For decades, scientists have suspected that some of the light that escapes from around massive black holes nearly doesn't make it — and now, they've finally seen it happen.
That's according to scientists who conducted a new analysis of old observations of a black hole feeding on a sunlike star. The researchers focused on measurements of the black hole's disk, where light escaping from the black hole shines. Specifically, the scientists teased apart, on the one hand, light that was coming directly from the disk, and on the other, light that failed to escape the disk and got pulled back toward the black hole before being reflected out into space.
"We observed light coming from very close to the black hole that is trying to escape, but instead is pulled right back by the black hole like a boomerang," Riley Connors, lead author of the new research and a physicist at Caltech, said in a statement. "This is something that was predicted in the 1970s, but hadn't been shown until now."
The team relied on observations gathered by NASA's Rossi X-ray Timing Explorer, which observed black holes and neutron stars. The spacecraft launched in 1995 and took its last data in 2012.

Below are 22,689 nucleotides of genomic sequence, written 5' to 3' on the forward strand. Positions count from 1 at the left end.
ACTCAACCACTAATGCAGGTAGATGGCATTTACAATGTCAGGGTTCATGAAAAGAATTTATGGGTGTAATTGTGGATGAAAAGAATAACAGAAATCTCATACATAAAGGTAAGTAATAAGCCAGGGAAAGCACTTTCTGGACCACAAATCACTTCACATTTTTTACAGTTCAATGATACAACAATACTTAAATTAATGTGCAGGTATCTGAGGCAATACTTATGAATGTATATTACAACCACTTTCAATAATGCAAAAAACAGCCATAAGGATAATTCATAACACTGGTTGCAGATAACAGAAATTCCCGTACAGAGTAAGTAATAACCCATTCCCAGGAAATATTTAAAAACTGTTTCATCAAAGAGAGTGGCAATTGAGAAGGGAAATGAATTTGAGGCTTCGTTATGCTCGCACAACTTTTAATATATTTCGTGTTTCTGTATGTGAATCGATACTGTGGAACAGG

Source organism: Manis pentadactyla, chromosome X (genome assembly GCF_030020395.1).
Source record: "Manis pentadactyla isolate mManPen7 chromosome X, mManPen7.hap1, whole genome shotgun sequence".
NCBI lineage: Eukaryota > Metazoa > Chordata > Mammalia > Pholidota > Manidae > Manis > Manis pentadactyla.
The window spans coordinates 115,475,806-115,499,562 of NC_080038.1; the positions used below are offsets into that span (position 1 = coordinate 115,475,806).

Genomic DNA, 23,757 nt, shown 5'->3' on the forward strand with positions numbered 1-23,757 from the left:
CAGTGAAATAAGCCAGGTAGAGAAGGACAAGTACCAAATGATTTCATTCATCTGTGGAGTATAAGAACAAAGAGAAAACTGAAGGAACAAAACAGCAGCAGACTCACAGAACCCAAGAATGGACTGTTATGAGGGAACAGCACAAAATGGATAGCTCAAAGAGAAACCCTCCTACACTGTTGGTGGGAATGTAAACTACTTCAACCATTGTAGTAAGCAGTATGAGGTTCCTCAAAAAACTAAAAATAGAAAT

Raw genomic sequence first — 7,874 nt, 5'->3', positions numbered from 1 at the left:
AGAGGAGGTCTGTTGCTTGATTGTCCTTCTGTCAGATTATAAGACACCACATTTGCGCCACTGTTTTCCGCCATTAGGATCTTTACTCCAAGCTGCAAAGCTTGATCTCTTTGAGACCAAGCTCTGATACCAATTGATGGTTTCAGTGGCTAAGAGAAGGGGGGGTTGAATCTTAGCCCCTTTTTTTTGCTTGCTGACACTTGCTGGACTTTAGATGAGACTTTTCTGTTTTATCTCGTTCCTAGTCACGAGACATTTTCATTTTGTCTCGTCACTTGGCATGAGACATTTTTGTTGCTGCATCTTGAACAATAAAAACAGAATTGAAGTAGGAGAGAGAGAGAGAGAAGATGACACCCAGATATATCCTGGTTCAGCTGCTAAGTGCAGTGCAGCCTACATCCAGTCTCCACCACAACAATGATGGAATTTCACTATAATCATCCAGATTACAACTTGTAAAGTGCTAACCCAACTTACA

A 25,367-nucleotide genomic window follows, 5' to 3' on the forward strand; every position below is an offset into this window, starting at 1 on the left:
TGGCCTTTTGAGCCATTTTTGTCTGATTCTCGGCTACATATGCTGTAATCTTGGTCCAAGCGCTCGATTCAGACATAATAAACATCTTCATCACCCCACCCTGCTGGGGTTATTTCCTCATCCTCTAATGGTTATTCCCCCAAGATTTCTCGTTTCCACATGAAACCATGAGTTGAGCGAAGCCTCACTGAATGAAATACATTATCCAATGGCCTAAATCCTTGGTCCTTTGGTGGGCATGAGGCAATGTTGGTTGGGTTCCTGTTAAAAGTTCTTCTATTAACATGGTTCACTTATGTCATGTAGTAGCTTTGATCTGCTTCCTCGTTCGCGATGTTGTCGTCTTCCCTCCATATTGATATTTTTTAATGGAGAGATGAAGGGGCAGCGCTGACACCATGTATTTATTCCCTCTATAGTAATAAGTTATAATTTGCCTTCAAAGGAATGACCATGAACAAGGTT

Specifically, the scientists used observations taken during a series of outbursts that the black hole and its sunlike star, a binary system formally known as XTE J1550-564, experienced between 1998 and 2000. That data suggested that some of the X-ray light observed at the time wasn't directly escaping from the black hole but instead dodged the black hole by reflecting off the light in the accretion disk that is being pulled toward the black hole.
The observations could help scientists better understand what black holes are doing, an ongoing mystery in astronomy. "Since black holes can potentially spin very fast, they not only bend the light but twist it," Connors said. "These recent observations are another piece in the puzzle of trying to figure out how fast black holes spin."
And the new work is also satisfying when considering the history of black hole research. Not only was the effect predicted more than 40 years ago, it also offers additional support for Albert Einstein's general theory of relativity, the scientists said in the statement.
"The disk is essentially illuminating itself," Javier Garcia, a physicist at Caltech and co-author of the new research, said in the same statement. "Theorists had predicted what fraction of the light would bend back on the disk, and now, for the first time, we have confirmed those predictions."
The research is described in a paper posted to the preprint server arXiv.org on March 30 and accepted for publication in The Astrophysical Journal.
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